Ok, I totally cannot take credit for that title- that honor goes to Laura over in Wolfe County.
Hey, it’s spring!!! Yay! And tomorrow is April! (Already?!) It’s another quiet Friday here at HQ, and today we’re piggybacking a bit on last week’s newsletter- soil testing- and covering general soil health this week. Because…
Healthy Soil= Healthy Garden= Healthy People
Someone better stop me.
Before we get started, it’s important to remember that soil should never be kept bare. Think of it this way: You have a wound from an accident or surgery and it needs some time to heal. Would you cover that wound with a bandage and perhaps an antibiotic ointment…or leave it exposed to dirt, bacteria, air, etc? Soil is the same way. Not only is bare soil much more exposed to the elements, it’s also much more susceptible to erosion and other natural damage- think scorching or saturation.
The “OM” Factor
OM refers to organic matter, and it comes in many forms, namely in the form of plant residue and animal wastes (manure). Plant residues, such as grass clippings, leaves, straw, and pine needles provide excellent sources of often-leached nutrients. Manures (from chicken, cow, or horse), once aged, provide ample nitrogen. You can also incorporate green manures, which you may know more commonly as cover crops, which are grown solely for the purpose of being incorporated back into the soil once they reach full maturity. Remember: much like adding amendments to your soil, too much of a good thing is not beneficial. You can find more resources on making sure amendments are added efficiently at this link.
One of the most practical applications of organic matter is using it as mulch. Mulch simply adds in a protective top layer to the soil, combating soil erosion, retaining moisture, and stunting weed growth. The great thing about mulch is that many of the forms of organic matter listed above- grass clippings, leaves, pine needles, etc- are right in your own backyard! Win-win! Commercial mulches, such as biodegradable plastic, can also be used. Plastic mulches are especially useful for warming the soil. Just be sure to dispose of them at the end of the growing season because they won’t break down easily. We at Grow Appalachia are big fans of good ol’ shredded paper. Friendly disclaimer that if you are involved with Grow Appalachia, please remember to purchase organic only products. 🙂
To till or not to till?
Let me start by saying that tilling is not bad. Sometimes soils are so rocky and unadaptable that it has to be mechanically broken up for it to be plantable (Yep, I’m just making words up here). Especially here in Kentucky it’s common for growers to have overly clayey soils. But if you find you have relatively workable and adaptable soil, you may want to consider implementing a no-till or minimum till system.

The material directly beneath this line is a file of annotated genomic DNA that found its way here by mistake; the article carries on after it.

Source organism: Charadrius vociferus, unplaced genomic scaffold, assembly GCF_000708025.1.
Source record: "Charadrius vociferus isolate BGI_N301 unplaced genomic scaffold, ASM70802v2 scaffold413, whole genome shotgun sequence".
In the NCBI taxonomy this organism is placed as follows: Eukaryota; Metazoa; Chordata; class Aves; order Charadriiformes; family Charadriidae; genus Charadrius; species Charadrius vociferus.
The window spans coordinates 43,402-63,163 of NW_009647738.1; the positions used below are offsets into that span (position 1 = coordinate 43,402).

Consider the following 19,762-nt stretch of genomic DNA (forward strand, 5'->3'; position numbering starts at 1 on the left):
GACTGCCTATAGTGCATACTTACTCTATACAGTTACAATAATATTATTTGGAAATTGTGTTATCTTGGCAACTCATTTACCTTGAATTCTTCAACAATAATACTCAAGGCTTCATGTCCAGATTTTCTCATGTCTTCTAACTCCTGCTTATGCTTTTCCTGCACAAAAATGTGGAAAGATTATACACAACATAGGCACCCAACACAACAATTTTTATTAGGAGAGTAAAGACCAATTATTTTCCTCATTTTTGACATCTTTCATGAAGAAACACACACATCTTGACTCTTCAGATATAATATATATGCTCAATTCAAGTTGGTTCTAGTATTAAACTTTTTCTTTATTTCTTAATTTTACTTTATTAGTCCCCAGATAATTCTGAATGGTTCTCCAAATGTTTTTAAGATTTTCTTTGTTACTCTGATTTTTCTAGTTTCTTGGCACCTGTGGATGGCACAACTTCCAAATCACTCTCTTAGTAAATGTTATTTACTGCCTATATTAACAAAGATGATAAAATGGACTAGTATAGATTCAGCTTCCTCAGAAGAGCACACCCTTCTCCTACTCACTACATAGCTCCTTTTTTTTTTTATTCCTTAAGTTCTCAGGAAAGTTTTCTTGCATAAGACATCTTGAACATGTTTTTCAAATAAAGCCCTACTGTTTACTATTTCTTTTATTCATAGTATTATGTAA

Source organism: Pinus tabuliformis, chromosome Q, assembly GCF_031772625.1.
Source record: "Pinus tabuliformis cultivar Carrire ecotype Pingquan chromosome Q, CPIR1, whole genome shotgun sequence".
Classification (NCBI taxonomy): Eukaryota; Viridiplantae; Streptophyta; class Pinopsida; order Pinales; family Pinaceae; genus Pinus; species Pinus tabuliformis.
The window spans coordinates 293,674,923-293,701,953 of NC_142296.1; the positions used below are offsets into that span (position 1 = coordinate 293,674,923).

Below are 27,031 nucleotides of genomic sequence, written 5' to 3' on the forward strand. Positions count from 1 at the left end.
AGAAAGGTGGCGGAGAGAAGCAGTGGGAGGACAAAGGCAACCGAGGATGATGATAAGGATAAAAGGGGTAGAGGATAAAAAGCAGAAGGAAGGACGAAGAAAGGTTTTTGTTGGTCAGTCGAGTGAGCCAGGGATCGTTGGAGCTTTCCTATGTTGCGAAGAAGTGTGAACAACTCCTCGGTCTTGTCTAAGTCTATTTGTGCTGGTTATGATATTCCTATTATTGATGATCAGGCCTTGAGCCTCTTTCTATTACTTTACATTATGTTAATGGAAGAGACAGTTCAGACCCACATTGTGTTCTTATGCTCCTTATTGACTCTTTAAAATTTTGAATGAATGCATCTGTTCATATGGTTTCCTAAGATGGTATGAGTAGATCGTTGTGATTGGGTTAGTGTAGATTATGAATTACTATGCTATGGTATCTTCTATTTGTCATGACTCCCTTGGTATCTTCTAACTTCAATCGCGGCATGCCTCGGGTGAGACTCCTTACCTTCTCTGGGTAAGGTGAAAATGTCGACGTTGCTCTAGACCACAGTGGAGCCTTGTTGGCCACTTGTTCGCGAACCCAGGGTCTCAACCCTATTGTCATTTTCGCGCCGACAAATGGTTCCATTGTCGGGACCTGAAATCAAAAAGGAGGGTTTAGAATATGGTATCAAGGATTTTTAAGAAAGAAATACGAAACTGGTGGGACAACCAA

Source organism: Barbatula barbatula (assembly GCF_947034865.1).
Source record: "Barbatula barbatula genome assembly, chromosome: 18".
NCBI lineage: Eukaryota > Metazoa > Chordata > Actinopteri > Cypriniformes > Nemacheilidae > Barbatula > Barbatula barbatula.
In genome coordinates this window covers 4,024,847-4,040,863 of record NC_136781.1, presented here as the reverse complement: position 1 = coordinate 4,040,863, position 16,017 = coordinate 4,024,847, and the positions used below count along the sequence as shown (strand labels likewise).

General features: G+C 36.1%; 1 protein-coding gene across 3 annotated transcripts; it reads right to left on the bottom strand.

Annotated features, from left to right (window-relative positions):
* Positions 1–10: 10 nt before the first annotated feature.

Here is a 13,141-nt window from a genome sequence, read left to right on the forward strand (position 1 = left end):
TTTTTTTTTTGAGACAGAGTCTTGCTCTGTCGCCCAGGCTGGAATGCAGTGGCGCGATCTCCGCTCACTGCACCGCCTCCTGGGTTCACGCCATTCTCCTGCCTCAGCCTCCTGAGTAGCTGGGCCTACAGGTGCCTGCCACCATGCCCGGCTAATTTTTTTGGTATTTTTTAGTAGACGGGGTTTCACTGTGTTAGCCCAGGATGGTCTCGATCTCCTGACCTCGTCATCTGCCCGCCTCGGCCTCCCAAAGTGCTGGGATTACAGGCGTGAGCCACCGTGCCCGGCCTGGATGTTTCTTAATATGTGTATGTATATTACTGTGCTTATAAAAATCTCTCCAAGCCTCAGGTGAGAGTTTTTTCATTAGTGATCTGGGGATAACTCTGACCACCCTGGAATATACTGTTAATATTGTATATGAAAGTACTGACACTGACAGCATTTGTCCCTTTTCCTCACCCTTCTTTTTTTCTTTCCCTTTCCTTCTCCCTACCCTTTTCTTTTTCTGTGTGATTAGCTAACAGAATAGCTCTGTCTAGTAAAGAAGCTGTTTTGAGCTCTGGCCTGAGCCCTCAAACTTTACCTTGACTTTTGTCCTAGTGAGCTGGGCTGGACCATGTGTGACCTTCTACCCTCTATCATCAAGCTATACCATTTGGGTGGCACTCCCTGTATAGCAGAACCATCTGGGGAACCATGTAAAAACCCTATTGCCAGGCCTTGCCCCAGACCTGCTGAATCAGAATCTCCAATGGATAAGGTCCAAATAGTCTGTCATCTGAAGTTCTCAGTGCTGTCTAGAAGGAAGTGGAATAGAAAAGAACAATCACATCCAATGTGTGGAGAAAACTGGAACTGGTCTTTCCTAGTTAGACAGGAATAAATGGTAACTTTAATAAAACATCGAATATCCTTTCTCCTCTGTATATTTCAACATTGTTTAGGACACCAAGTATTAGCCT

Look at it this way: Soil is so much more than just “dirt”. It’s a very intricate and complex biological system full of microscopic organisms and nutrients. When you till, you disrupt the natural processes occurring underneath the soil’s surface. Going no-till has many of the same benefits as mulching. In fact, mulching in a no-till system is critical to achieve success, but the one drawback is that you have to apply the mulch THICKLY. And no-till doesn’t mean no-more-work-in-the-garden; as the mulch breaks down, it will need to be reapplied. However, once the site is properly established, and with the exception of occasional upkeep, there is very little labor involved in a no-till system.
I talked earlier about cover crops. Their concept has been around for ages but I think many folks now are really starting to take hold at just how effective they are in promoting good soil health and fertility. What’s so handy about them is that depending on the nutritional needs of your soil, you can choose which crops to plant. An example: if your soil needs a little extra nitrogen, plant legumes, which- in the cover crop world- are peas, alfalfa, and clover. If you need additional biomass, plant sorghum sudangrass. Some varieties of cover crops become ineffective once they go to seed, so keep in mind the time of year as well. For a more in-depth look at cover crops, you can refer to this HQ blog all about them!
A final word…
There are A LOT of options out there for improving soil health, so try one or many to suit your individual needs. Remember that you are not going to have healthy, beautiful soil overnight. Be patient. Allow Mother Nature time to work her magic (it’s worth it!). Good, meaningful things take time, so if you get stuck at any point, reach out to your NRCS agent, extension agents, or us at HQ!
Here’s to good health! Soil health, that is!